Aerodynamics of Biscuits by Clare Helen Walsh and Sophia Touliatou

Aerodynamics of biscuits

A satisfying and enjoyable story based on an imaginative premise. I am sure ‘Aerodynamics of Biscuits’ will be flying off the shelves.

Oliver knows he shouldn’t be skulking, sneaking and creeping around in the middle of the night. But even good little boys sometimes do things they shouldn’t when they’re hungry. And it’s just as well he does. Without Oliver, the pirate mice wouldn’t be able to use the biscuits they’ve stolen to build an aerodynamic rocket to take them to the moon. And without Oliver they would still be stranded on the cheesy moon unable to get home.

I was immediately intrigued by the title of this debut picture book from Clare Helen Walsh and feared the story wouldn’t live up to such an inspired idea. Fortunately the story is equally good. It’s a completely fantastical premise but I was certainly happy to buy into the idea of a rocket ship made of biscuits and smiled at the issues they faced: flapjacks that are too heavy; wafers that are too light; shortbread that is too crumbly; and terribly uncomfortable nuts!

I’m sure children in the target audience will thoroughly enjoy this and will willing accept a rocket made of biscuits, and a moon and a pirate ship made of cheese.

The words used to tell the story are well chosen and, although some potentially difficult words have been included (e.g. legendary, skulking, loitered), these are well placed in the context so children will easily follow the narrative and understand what is happening. There is also lots to entertain the adults that will go over the children’s heads – for example the names of the rocket (Jolly Dodger) and the cheese pirate ship (the Brie O’Booty) and the fun pirate dialogue (‘Let’s get us some Cheddaarrrr!)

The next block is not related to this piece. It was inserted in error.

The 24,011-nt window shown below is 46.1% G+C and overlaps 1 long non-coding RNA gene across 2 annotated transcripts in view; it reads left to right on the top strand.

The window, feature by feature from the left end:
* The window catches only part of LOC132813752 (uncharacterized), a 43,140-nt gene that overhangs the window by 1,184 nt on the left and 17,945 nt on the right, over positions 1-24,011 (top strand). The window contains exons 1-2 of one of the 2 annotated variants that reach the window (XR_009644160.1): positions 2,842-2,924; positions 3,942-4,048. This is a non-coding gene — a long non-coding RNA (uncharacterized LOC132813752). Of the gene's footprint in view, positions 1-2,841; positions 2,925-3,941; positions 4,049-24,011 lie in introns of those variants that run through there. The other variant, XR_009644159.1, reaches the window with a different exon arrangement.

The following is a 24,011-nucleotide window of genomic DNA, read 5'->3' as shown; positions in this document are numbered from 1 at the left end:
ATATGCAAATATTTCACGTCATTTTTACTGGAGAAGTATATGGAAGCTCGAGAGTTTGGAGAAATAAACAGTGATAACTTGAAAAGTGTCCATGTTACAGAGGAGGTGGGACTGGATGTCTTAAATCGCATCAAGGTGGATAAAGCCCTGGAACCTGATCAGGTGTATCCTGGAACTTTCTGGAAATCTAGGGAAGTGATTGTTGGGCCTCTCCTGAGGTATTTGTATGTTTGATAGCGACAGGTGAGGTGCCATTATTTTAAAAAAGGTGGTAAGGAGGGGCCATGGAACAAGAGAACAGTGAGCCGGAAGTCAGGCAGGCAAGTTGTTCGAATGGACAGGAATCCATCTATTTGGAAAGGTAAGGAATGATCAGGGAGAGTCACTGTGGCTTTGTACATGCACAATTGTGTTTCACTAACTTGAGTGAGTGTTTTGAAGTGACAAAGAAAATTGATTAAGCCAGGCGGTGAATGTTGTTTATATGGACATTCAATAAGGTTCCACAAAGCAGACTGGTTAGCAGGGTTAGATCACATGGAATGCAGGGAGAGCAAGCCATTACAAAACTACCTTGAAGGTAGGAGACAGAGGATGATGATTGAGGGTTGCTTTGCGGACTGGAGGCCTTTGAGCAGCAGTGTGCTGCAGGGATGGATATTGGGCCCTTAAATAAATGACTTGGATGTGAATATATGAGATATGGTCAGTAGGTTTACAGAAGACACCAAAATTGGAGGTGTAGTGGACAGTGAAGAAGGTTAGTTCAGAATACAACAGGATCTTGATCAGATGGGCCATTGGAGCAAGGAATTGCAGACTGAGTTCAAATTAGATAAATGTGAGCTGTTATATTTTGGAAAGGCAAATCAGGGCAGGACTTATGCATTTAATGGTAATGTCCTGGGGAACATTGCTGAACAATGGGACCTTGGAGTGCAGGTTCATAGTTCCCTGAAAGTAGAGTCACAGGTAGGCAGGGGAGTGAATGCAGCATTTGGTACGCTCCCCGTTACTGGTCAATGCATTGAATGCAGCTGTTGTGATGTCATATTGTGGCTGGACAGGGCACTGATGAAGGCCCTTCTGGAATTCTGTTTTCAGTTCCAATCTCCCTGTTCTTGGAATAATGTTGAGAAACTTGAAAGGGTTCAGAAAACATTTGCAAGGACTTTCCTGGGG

The book starts and ends with Oliver skulking, sneaking and creeping and this makes the story feel complete and, therefore, provides a satisfying end. The illustrations are colourful and the child-like style is likely to appeal to children. However, the pages are sometimes overly busy, making it challenging at times to follow the flow of the story. This is particularly problematic on the page where they are building the pirate ship: for me the labels of the different type of cheeses interfered with the text.

Overall this is a satisfying and enjoyable story based on a fantastic and imaginative premise. I am sure ‘Aerodynamics of Biscuits’ will be flying off the shelves.

For a different story with similarly fantastical premise try Grrrrr! by Rob Biddulph.

ISBN: 978-1848861817
Publication Date: September 2015
Publisher: Maverick Arts Publishing
Pages: 32
Author: Clare Helen Walsh


Review first published on The Bookbag

Spread the love